Investigating Memory Leaks in Vue Applications With Chrome Memory Tools

When you build a complex Vue application consisting of many views with deeply nested components hierarchy, very soon you will encounter memory issues.

Investigating Memory Leaks in Vue Applications With Chrome Memory Tools

Modern web applications consume a lot of computer resources. A blog application in which I type this text currently consumes 130 megabytes of memory. On today's scale, it's a pretty decent result. On my laptop equipped with 8 gigabytes of RAM, I start noticing performance problems when a browser tab exceeds somewhere around one gigabyte of allocated memory. When you build a complex Vue application consisting of many views with deeply nested components hierarchy, very soon you will encounter memory issues. Here is a quick overview of what you can do with Chrome devtools' utility to analyze and improve the application's memory consumption.

On some early stage of SQL Studio development, I've noticed a subtle performance decrease after intensively switching between some views. The first thing to do here is to check application memory usage. In Chrome, tabs memory usage can be discovered in the built-in task manager: press Shift+Esc or go to the Chrome main menu and select More tools > Task manager. Right click on the header and select JavaScript Memory. Notice a number in the column, then experiment with the application and check if memory consumption grows. In my case after some steps repetition, I've concluded a 50% increase in memory usage!

There is a good guide from Chrome devtools team on how to fix memory problems. To sum it up, a frequent source of memory leaks in web applications are detached DOM elements that can't be processed by the garbage collector. There is a special tool designed to help in memory leaks investigation, devtools' memory profiles.

Chrome devtools' memory profiles

Heap snapshot gives an overview of the JavaScript objects residing in memory and relationships between them. Objects that hold references are called "retainers".

The number after the @ character is the objects’ unique ID, allowing you to compare heap snapshots on a per-object basis. What does each constructor group mean you can read here.

If we filter class by value detached, we'll get a list of all elements detached from DOM tree along with objects that directly on indirectly reference these elements (Retainers). There is a good description of distance, shallow and retained size and other terms in the official documentation.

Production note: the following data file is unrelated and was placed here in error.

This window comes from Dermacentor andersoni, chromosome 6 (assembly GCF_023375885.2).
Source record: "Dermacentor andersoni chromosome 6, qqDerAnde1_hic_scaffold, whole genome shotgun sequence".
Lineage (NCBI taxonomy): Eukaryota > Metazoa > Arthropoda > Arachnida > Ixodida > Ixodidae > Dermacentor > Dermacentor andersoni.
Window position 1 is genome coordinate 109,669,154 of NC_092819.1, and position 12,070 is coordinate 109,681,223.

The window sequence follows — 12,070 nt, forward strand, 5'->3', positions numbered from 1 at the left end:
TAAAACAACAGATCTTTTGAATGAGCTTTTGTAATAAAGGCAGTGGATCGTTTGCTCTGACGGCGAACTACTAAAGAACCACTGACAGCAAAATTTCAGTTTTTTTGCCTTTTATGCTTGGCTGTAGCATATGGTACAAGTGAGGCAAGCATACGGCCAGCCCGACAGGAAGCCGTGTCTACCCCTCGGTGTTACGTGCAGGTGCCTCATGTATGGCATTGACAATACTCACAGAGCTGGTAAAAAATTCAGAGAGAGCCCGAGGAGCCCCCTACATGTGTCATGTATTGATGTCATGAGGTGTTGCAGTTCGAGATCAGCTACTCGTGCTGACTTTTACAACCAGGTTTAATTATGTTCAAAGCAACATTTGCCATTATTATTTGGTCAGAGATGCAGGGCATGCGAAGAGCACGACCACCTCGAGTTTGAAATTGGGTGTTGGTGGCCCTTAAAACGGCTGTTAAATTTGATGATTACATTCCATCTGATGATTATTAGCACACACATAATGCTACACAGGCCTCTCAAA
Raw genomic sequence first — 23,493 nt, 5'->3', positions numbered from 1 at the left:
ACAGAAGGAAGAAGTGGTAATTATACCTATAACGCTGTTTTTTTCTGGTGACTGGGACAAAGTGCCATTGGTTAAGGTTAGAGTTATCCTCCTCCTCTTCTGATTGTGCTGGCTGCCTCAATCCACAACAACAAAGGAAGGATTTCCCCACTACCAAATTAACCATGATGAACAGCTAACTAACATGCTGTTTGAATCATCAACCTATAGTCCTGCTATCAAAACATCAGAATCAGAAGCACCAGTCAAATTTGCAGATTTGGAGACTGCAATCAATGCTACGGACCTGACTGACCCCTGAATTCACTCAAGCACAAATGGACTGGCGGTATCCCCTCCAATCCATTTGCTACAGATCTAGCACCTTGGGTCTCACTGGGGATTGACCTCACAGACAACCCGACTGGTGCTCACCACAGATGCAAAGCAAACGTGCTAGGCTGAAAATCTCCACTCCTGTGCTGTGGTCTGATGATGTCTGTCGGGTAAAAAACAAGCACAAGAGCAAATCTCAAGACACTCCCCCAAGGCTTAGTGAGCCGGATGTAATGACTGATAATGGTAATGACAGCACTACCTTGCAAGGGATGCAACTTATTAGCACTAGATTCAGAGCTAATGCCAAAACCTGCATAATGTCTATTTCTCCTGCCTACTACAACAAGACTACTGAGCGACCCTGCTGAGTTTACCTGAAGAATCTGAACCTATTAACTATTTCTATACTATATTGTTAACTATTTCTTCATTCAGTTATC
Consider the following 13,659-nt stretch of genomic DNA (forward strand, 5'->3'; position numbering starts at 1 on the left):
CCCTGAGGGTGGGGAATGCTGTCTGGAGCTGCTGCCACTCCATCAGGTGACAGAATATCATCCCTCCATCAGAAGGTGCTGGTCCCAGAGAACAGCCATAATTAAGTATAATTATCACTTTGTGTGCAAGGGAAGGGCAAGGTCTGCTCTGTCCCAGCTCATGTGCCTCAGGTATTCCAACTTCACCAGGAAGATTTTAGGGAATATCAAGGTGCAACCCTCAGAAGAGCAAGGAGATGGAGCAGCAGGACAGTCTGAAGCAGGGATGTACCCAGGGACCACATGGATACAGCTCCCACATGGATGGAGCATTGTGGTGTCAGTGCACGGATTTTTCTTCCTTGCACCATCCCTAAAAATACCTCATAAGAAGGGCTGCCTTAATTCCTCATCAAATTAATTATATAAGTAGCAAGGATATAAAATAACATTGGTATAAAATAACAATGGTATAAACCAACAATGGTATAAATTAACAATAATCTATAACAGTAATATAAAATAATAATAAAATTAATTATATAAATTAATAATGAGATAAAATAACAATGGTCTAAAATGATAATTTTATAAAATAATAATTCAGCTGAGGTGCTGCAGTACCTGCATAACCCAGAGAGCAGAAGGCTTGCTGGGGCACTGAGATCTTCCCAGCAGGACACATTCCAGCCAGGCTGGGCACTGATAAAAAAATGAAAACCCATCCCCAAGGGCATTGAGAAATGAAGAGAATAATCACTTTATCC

You can select an item and then type $0 in the console to print the element ($0..$4 reference to latest items selected in elements inspector or heap profile, check console utilities API reference).

You can also check the Retainers tree and try to find which objects prevent the detached element from being garbage collected. This is not always a memory leak, elements are also preserved for optimization reasons.

Sometimes, detached elements are a side effect of chrome extensions. For clarity, it's better to disable extensions during the memory leaks investigation (incognito mode can be helpful if you don't want to use a separate browser or don't want to spend time manually disabling extensions).

Also, pay attention to a webpack's development mode, which features like hot module reloading could interfere with the application's normal execution, increase heap allocation and potentially produce leaks. It's better to hunt leaks running the production build of the application.

Suspect objects that retain a huge memory volume, that can give a clue to where the leak happens.

It's not obvious how to find real retainment path until you are very familiar with devtools' heap snapshot internals, V8, Blink rendering engine and chromium overall.

A common approach that I've developed while working on Vue application performance can be simplified into three steps: identify, prove, fix.

First, find in which circumstances memory consumption grows. If you use a router or dynamic components, it's the first place to check. If you suspect a particular component, isolate the component and experiment. Try disabling children components or some features. A common source of memory leaks are incorrect destructing and unhandled contexts. If you call a 3rd-party component constructor inside a component initialization hook, check that you correctly unregister everything in the beforeDestroy hook.

Another potential source of memory wastefulness is a Vuex state. A state that includes complex structures like multidimensional arrays is a common cause for extensive memory consumption, especially if it undergoes many mutations during the application lifecycle.